Summarizing high-cardinality metrics by using metrics pipeline management
You are a site reliability engineer (SRE) for your organization in charge of monitoring observability ingest usage for your team. You need to make sure you stay within your company’s budget.
You notice your team's metrics usage has recently increased. You obtain a detailed metrics usage report that gives you insights into the metrics volume, high cardinality dimensions, usage of the metrics in charts and detectors, and distribution of metrics.
The metrics usage report shows your team sends 128 metric time series (MTS) for the
k8s.container.restarts metric to Splunk Observability Cloud. You know based on discussions with your team that not all the data is necessary at full granularity. To understand more about the cardinality of different dimensions, you review the report and notice that the
container.id dimension is the highest cardinality dimension for
You know your team cares most about Kubernetes (k8s) container names when it comes to k8s restarts, so they only need to monitor the
k8s.container.names dimension. The
container.id dimension is not information they need to monitor.
You need to discard the
container.id from the data being sent to Splunk Observability Cloud.
In Splunk Observability Cloud, you can use metrics pipeline management to create an aggregation rule that reduces the cardinality of
k8s.container.restarts by keeping the
k8s.container.names dimension and discarding
- In the left navigation pane, click Metrics Pipeline Management, then + Create new rules.
- Search for the
k8s.container.restartsmetric and click OK.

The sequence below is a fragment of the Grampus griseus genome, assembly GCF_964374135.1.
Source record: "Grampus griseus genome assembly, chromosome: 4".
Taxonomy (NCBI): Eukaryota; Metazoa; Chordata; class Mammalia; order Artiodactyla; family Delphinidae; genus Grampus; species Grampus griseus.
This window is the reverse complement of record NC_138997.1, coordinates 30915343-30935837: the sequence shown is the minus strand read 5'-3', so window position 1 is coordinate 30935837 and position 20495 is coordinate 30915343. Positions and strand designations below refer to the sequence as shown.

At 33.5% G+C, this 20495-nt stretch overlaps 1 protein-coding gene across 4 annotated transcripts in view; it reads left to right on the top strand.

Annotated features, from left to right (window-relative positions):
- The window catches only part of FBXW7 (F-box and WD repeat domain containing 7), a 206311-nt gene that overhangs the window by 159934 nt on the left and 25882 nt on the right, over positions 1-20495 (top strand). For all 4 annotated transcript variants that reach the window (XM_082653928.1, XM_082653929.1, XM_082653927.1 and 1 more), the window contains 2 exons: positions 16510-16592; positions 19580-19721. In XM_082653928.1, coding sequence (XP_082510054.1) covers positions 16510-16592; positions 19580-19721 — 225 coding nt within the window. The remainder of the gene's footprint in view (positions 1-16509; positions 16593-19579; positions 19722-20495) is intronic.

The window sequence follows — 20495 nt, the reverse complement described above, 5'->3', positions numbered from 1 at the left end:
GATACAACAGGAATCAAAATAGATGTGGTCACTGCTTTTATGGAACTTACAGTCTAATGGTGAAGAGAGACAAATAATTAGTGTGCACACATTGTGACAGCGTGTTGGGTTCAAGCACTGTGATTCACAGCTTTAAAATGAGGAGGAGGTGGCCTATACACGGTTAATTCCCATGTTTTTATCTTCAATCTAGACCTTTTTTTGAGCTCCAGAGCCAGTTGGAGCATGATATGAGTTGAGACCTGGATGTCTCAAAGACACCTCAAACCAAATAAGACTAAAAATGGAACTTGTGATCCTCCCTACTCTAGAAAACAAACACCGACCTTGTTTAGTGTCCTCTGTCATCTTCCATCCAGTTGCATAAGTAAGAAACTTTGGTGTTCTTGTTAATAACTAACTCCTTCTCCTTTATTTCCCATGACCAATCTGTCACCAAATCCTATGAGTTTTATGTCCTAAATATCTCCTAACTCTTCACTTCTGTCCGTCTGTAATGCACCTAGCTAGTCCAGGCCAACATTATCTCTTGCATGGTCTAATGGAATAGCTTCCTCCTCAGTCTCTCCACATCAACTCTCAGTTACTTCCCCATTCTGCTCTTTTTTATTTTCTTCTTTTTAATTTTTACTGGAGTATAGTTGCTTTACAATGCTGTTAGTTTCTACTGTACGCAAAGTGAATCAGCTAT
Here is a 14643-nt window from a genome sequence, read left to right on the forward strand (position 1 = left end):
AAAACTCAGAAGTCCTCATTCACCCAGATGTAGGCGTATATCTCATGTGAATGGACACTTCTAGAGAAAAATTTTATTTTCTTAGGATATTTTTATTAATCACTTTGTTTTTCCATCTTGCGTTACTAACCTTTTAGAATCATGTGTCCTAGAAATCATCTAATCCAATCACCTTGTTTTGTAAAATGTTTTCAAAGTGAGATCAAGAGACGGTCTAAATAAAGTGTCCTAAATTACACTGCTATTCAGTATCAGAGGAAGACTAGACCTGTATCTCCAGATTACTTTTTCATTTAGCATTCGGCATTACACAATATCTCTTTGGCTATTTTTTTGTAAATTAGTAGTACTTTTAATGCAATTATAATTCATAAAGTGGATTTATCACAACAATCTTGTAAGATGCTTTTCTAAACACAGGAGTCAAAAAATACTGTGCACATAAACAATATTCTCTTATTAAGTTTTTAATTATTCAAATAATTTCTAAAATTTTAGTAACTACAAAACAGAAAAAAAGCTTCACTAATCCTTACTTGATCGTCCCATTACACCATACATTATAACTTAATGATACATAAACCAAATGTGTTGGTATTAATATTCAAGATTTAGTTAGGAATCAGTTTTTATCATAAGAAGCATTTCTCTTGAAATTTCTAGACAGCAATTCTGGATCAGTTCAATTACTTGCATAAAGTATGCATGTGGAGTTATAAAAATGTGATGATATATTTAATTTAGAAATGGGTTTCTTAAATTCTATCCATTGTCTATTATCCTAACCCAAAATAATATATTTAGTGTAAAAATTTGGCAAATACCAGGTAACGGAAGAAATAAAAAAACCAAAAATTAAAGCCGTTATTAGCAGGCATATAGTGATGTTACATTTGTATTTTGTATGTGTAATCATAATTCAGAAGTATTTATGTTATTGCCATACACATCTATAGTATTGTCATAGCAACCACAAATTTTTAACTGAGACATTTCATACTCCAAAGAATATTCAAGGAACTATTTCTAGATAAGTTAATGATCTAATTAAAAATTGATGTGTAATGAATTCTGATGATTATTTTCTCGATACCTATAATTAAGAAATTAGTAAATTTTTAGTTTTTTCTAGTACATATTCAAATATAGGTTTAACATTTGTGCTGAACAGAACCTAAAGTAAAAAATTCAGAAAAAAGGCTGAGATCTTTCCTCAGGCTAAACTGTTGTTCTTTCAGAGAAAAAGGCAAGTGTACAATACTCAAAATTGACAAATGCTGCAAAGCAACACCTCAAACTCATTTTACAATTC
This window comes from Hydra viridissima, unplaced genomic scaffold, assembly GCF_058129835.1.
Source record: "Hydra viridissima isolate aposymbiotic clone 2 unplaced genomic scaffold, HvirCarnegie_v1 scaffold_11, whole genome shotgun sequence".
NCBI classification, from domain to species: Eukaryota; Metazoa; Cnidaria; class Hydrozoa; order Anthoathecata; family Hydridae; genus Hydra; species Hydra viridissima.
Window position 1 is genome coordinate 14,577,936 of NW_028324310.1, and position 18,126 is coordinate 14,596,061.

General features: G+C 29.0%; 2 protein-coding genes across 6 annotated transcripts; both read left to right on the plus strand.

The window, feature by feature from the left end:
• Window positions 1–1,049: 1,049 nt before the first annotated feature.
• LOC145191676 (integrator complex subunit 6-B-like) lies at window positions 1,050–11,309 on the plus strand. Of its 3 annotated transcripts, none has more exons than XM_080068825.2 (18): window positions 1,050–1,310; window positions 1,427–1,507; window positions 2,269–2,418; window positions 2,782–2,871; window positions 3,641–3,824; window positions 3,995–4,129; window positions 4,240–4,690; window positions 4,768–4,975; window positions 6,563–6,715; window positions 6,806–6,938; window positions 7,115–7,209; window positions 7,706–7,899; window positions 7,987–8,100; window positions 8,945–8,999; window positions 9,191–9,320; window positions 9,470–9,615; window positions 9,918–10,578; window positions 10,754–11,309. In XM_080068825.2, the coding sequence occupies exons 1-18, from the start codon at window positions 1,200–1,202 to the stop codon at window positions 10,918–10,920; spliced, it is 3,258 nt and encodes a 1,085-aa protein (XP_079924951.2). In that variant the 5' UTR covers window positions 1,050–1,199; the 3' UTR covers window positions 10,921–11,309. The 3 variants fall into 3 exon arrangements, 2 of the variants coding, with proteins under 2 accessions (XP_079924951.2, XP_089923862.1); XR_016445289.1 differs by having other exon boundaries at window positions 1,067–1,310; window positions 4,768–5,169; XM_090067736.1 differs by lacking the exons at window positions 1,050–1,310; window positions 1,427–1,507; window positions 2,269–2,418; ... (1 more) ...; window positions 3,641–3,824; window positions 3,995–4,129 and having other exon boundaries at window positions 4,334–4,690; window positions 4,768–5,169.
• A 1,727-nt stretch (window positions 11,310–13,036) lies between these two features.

- Click Add aggregation rule.
- Under Show related dimensions, select container.id.
- In Specify dimensions, select Drop.
- In the New aggregated metric name field, enter
k8s.container.restarts_nameand click Generate Name.
- Next, download the list of charts and detectors that use the
k8s.container.restartsmetric. Click View list of charts and detectors and then, in the pop-up window, click Download.
- For each chart and detector identified in the list, replace
k8s.container.restarts_nameby editing the associated chart and detector in Splunk Observability Cloud. You now have a new aggregated
k8s.container.restarts_namemetric that yields an acceptable MTS level.
- You can now drop the unaggregated raw metric that the team no longer needs to monitor. Do this by selecting
k8s.container.restartson the Metrics Pipeline Management page to view current rules for the metric, and change Keep data to Drop data. Then click Save.
- Verify the new metric volume after dropping the data you don’t need, and save the rules.
By combining aggregation and data dropping rules, you have successfully summarized a high cardinality metric, creating a more focused monitoring experience for your team while minimizing storage costs for the company.
These resources might help you understand and implement this guidance:
- Product tip: Using high-cardinality metrics in monitoring systems
Still need help with this use case? Most customers have OnDemand Services per their license support plan. Engage the ODS team at OnDemand-Inquires@splunk.
com if you require assistance.